Due to its ethereal nature, Aquarius is said to be as much prone to mental illness as experiencing flashes of inspirational genius. Aquarian interests may be said to include anything unusual or odd, such as electronic music, for example. Humanitarian and secret societies are also said to be under the domain of Aquarius, as is the central nervous system, along with the realm of psychic phenomena and the esoteric in general.

One dictionary of symbols defines Aquarius as follows-

All Eastern and Western traditions relate this archetype to the symbolic flood which stands not only for the end of a formal universe but also for the completion of any cycle by the destruction of the power which held the components together.....Consequently, Aquarius symbolizes the dissolution and decomposition of the forms existing within any process, cycle or period; the loosening of bonds; the imminence of liberation through the destruction of the world of phenomena. [5]

Another source defines Aquarius thus-

The inner substance of this zodiac type is fluid, light. ethereal,volatile, limpid, transparently spiritual and, so to say, angelic. It comprises the gift of indifference to self together with serenity and self-sacrifice, friendship and concern for others. [6]

In world political affairs it is also often when the sun is in the zodiac-sign of Aquarius that the Presidential Inauguration of the American President, as well as the delivery of the President's State of the Union Address occurs, along with World Holocaust Memorial Day on January 27th.

The archetype of Aquarius is that of the herald who proclaims a new world order based upon the principle of a united humanity. The best and worst aspects of Soviet communism can be seen in introducing and implementing such an idealized society. In modern times the archetype of Aquarius continues to exert a living influence upon the human psyche in new forms of communication in mass society. Television and the computer-age are good examples of Aquarian developments of science and technology. Nuclear and Atomic energy may also be interpreted as resultant of the Aquarian archetype.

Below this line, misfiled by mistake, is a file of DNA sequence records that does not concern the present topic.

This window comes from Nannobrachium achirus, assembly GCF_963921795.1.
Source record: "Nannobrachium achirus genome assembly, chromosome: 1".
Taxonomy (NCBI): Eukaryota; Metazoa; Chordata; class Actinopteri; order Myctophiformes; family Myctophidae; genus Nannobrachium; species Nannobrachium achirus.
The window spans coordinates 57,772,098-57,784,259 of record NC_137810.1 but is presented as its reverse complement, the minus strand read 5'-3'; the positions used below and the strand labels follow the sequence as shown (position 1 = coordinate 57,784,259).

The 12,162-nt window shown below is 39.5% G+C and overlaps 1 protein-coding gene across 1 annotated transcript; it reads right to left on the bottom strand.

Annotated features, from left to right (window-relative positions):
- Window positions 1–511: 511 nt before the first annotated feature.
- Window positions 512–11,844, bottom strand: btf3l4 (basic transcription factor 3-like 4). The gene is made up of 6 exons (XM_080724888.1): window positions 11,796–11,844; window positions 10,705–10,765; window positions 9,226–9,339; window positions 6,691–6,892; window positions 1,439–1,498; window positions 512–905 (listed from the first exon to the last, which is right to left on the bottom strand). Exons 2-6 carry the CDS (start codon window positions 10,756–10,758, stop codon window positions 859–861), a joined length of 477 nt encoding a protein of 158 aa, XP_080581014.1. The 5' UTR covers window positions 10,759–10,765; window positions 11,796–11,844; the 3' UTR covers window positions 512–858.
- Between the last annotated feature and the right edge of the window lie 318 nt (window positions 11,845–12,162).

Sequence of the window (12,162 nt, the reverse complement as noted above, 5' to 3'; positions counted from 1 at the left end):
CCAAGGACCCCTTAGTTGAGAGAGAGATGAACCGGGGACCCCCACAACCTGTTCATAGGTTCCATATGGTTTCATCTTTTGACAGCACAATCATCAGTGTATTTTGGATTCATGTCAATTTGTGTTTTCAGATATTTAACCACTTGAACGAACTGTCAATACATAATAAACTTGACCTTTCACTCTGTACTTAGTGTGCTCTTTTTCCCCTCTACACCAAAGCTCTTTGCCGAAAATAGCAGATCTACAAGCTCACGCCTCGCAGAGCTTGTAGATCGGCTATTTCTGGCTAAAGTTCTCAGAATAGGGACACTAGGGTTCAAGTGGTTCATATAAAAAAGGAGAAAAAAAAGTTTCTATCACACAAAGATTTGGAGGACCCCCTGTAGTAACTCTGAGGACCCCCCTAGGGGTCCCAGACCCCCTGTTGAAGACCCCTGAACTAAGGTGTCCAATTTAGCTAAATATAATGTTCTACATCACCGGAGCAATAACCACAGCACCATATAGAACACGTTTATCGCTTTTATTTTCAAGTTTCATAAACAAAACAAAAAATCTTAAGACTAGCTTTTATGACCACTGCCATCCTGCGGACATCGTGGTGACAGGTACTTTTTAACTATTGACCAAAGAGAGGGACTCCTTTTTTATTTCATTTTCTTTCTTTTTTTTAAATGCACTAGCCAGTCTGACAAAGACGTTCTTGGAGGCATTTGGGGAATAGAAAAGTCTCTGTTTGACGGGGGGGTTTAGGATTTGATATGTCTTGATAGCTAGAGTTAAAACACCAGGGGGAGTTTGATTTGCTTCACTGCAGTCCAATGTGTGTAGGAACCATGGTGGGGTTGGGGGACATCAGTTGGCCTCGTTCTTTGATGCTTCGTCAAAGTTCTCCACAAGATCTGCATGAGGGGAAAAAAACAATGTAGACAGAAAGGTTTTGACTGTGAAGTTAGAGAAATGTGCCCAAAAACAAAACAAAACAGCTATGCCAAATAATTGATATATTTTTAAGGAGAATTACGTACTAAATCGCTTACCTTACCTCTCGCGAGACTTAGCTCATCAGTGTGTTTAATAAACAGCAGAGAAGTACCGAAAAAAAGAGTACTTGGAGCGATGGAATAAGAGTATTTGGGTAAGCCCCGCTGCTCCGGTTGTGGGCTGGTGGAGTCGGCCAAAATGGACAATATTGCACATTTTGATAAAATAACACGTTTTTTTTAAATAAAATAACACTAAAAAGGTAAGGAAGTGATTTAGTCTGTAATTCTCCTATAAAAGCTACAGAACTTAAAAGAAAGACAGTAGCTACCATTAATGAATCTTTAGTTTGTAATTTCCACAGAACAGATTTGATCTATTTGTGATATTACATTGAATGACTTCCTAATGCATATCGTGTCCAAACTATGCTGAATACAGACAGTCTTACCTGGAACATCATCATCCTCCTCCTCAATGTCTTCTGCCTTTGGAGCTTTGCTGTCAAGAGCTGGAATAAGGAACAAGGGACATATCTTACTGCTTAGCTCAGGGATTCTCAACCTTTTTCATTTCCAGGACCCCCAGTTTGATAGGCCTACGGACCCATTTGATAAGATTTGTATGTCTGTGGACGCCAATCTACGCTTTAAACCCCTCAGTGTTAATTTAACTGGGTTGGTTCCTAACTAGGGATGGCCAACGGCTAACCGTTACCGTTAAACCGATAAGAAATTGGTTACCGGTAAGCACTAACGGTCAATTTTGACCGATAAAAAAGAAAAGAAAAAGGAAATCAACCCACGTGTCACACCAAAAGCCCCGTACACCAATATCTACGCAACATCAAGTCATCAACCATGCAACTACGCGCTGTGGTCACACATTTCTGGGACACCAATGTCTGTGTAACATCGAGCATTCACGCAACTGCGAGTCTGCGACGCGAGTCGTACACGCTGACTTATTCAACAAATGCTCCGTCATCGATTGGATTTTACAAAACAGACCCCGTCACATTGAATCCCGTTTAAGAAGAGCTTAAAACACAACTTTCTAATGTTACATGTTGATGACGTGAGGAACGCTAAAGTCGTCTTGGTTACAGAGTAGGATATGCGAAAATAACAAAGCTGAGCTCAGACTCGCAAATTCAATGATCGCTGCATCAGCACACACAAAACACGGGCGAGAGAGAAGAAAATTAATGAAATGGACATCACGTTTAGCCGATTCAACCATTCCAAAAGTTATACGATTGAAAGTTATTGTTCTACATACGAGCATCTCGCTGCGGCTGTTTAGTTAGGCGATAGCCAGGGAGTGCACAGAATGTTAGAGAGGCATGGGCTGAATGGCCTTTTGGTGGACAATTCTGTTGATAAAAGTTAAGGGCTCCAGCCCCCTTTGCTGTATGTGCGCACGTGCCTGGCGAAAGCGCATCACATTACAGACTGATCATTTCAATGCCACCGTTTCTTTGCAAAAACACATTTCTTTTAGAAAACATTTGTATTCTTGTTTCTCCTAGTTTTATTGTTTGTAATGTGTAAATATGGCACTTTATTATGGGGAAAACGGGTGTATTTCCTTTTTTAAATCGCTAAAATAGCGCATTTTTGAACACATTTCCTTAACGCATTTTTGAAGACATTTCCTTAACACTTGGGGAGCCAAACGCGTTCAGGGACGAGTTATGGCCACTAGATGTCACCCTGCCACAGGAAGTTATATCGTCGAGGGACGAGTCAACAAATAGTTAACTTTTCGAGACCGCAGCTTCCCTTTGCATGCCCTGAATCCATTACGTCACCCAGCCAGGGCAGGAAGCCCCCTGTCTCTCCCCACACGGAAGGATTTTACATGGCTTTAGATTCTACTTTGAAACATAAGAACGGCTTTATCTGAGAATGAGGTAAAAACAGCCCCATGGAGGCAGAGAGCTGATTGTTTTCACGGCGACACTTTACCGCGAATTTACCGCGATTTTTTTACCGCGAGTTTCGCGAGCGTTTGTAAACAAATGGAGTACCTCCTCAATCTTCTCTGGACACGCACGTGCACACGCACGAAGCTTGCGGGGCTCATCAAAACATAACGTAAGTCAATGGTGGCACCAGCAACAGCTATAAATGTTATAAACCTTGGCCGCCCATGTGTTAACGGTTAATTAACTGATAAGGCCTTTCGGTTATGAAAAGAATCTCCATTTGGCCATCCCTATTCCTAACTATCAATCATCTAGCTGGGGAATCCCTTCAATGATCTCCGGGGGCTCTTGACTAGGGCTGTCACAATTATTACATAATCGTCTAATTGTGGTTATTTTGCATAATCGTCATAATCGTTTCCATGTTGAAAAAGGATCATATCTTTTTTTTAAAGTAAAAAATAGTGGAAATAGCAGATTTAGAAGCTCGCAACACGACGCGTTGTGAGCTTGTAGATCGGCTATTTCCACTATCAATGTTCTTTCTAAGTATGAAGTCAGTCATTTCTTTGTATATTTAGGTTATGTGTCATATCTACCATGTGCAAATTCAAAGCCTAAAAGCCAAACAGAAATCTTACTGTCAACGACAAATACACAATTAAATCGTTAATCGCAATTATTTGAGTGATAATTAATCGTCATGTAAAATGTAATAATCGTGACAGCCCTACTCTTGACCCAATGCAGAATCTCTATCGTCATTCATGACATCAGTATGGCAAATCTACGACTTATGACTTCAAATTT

A fine example of religious symbolism and the study of comparative religion, in conjunction with a description of the glyph for Aquarius, occurs in Sir Thomas Browne's highly-compressed essay of hermetic phantasmagoria, The Garden of Cyrus.

he that considereth the plain cross upon the head of the Owl in the Lateran Obelisk, or the cross erected upon a pitcher diffusing streams of water into two basins, with sprinkling branches in them, and all described upon a two-footed Altar, as in the Hieroglyphics of the brazen Table of Bembus;will hardly decline all thought of Christian signality in them.[7]

It is of course impossible to definitively list all the psychological traits and characteristics associated with each of 12 quite distinct zodiac archetypes of the human personality. Perhaps in the future, the zodiac sign of Aquarius will revert to a mundane, rather than an esoteric meaning. If, or more likely when, the world's resources are even less secure than at present, maybe the simple act of freely sharing the life-giving element of water, without discrimination towards unknown others, viewing all life-forms as complete equals, may come to characterize this archetype.  


Notes
[1] Aion : Researches into the phenomenology of the self - C.G.Jung  Vol. 9 i pub. 1959 RKP  includes-
VI.    The Sign of the fishes p. 72 -95
VIII.  The Historical Significance of the Fish p.103
XI.    The Ambivalence of the Fish Symbol p.118
X.     The Fish in Alchemy p. 126
XI.    The Alchemical  Interpretation of the Fish  p.154
[2]    Essay on Paracelsus CW 15
[3]   CW 14: 298
[4]   CW 9  i  7 
[5]  A Dictionary of symbols   J.E. Cirlot
[6]  Dictionary of symbols Penguin  ed. Chevalier
[7] Athanasius Kircher's Oedipus Egypticus 3 vols. 1652-56 includes an engraving of the Bembine Tablet of Isis is alluded to twice in The Garden of Cyrus  pub. 1658 .